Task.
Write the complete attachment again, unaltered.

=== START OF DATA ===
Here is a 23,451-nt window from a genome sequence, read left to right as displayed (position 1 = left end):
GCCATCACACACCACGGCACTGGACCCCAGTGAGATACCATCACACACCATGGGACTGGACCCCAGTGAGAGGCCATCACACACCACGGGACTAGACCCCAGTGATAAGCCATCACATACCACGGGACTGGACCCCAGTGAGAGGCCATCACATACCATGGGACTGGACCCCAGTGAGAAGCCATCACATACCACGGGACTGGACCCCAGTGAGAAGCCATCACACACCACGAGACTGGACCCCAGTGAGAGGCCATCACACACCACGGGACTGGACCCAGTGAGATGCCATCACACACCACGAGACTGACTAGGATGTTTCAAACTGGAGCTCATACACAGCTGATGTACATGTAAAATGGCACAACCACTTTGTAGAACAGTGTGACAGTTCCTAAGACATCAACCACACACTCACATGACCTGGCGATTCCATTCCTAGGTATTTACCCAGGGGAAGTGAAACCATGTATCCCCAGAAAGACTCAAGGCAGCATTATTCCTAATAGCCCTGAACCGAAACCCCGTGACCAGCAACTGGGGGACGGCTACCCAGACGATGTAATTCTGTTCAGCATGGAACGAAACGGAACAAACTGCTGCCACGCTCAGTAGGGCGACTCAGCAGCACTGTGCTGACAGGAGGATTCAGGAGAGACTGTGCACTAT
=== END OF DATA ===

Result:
Here is a 23,451-nt window from a genome sequence, read left to right as displayed (position 1 = left end):
GCCATCACACACCACGGCACTGGACCCCAGTGAGATACCATCACACACCATGGGACTGGACCCCAGTGAGAGGCCATCACACACCACGGGACTAGACCCCAGTGATAAGCCATCACATACCACGGGACTGGACCCCAGTGAGAGGCCATCACATACCATGGGACTGGACCCCAGTGAGAAGCCATCACATACCACGGGACTGGACCCCAGTGAGAAGCCATCACACACCACGAGACTGGACCCCAGTGAGAGGCCATCACACACCACGGGACTGGACCCAGTGAGATGCCATCACACACCACGAGACTGACTAGGATGTTTCAAACTGGAGCTCATACACAGCTGATGTACATGTAAAATGGCACAACCACTTTGTAGAACAGTGTGACAGTTCCTAAGACATCAACCACACACTCACATGACCTGGCGATTCCATTCCTAGGTATTTACCCAGGGGAAGTGAAACCATGTATCCCCAGAAAGACTCAAGGCAGCATTATTCCTAATAGCCCTGAACCGAAACCCCGTGACCAGCAACTGGGGGACGGCTACCCAGACGATGTAATTCTGTTCAGCATGGAACGAAACGGAACAAACTGCTGCCACGCTCAGTAGGGCGACTCAGCAGCACTGTGCTGACAGGAGGATTCAGGAGAGACTGTGCACTAT